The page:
INVESTIGATING ENGLISH LANGUAGE TEACHER IDENTITY TRAJECTORIES AT MID-CAREER
Martin, David Ray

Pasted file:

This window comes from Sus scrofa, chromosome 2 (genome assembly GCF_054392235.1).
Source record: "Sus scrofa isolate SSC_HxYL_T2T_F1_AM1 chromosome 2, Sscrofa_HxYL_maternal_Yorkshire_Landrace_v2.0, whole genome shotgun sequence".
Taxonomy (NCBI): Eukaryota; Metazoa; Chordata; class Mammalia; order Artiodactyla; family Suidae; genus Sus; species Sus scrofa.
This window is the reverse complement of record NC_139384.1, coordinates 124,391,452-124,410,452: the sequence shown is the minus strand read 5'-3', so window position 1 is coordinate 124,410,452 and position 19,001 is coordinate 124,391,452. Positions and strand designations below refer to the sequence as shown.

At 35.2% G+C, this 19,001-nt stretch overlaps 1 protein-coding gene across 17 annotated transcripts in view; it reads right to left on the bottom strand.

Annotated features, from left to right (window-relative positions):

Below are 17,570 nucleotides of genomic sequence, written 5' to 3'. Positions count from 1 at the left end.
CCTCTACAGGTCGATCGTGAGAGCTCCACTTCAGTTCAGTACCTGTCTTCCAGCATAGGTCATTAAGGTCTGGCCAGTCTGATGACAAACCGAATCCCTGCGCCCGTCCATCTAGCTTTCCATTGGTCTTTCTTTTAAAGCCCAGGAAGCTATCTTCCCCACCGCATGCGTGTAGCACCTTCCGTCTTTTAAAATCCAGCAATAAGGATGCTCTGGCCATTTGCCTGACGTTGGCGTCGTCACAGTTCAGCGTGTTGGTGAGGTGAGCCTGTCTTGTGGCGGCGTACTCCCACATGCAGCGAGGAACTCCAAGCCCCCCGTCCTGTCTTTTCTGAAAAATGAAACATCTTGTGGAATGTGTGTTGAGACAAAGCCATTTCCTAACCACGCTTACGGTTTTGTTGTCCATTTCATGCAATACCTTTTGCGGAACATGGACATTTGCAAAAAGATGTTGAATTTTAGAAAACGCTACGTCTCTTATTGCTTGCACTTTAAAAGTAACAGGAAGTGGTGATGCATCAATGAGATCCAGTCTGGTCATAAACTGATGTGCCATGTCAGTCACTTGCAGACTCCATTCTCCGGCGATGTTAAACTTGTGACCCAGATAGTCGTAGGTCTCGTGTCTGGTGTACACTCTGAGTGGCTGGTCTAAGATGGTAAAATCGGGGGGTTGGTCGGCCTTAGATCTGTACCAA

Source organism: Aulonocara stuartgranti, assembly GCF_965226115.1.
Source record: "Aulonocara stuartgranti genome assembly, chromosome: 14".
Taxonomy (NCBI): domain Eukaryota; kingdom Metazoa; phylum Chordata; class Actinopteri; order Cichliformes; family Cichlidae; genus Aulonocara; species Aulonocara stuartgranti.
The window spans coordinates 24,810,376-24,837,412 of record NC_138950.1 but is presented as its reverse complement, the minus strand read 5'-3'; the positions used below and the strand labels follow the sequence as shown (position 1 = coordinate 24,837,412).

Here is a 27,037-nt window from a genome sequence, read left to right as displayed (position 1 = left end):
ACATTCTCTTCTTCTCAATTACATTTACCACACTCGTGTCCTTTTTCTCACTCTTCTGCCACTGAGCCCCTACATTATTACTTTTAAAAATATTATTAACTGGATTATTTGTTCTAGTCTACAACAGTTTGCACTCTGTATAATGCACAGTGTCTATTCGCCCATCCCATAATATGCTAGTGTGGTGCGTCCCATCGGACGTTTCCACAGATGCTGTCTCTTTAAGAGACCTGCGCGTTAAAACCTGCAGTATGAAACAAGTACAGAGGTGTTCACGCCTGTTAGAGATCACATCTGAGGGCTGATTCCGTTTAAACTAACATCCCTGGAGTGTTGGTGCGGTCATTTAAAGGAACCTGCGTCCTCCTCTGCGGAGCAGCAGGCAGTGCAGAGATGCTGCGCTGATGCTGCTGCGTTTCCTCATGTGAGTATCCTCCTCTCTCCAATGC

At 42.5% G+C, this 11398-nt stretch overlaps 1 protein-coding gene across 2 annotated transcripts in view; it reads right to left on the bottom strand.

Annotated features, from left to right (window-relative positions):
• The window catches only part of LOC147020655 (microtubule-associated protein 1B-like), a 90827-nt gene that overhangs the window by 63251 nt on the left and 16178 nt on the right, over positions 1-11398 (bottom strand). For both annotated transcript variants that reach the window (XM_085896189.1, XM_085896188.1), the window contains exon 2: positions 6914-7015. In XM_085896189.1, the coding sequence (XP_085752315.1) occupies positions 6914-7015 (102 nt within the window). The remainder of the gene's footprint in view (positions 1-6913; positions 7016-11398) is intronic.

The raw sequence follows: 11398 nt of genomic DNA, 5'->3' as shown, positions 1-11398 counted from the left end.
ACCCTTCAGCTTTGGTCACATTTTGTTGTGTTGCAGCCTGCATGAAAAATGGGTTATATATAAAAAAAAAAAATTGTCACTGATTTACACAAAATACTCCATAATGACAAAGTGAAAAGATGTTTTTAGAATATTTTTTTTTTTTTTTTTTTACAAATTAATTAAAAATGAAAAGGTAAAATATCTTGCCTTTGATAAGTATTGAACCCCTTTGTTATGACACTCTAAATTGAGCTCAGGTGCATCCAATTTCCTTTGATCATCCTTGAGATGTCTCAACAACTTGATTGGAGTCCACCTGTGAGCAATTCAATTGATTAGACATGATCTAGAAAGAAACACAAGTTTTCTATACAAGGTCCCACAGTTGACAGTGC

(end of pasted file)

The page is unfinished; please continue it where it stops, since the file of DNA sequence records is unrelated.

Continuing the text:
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Abstract by David Ray Martin, Ph.D. Washington State University May 2017 Chair: Thomas Salsbury One of the biggest concerns educational institutions face is helping teachers fit into and adjust to the dynamics of the ever-changing teaching environment. What often remains a mystery is how the identity trajectories of mid-career teachers have contributed to their longevity in the field. Also important today is why teachers might choose to leave the field after achieving the milestone of becoming a mid-career teacher. This paper reports on a qualitative study looking at the dynamics of mid-career English as a second language (ESL) teacher trajectories in the intensive English program environment. The framework for the study is based on four characteristics common among current teacher professional identity studies identified by Beijaard, Meijer, and Verloop (2004). This framework assumes that teacher professional identity is dynamic, involves individuals with multiple social and professional roles interacting within a shared context to increase individual and collective agency. In this study, mid-career teachers currently teaching in intensive English programs (IEPs) who have made transitions from at least one context to another were interviewed to investigate common themes in their experiences. Results show that while individual factors are important in the development of a professional identity, the most important factors seem to be related to the administrative support systems in place and student performance as connected to teaching practice.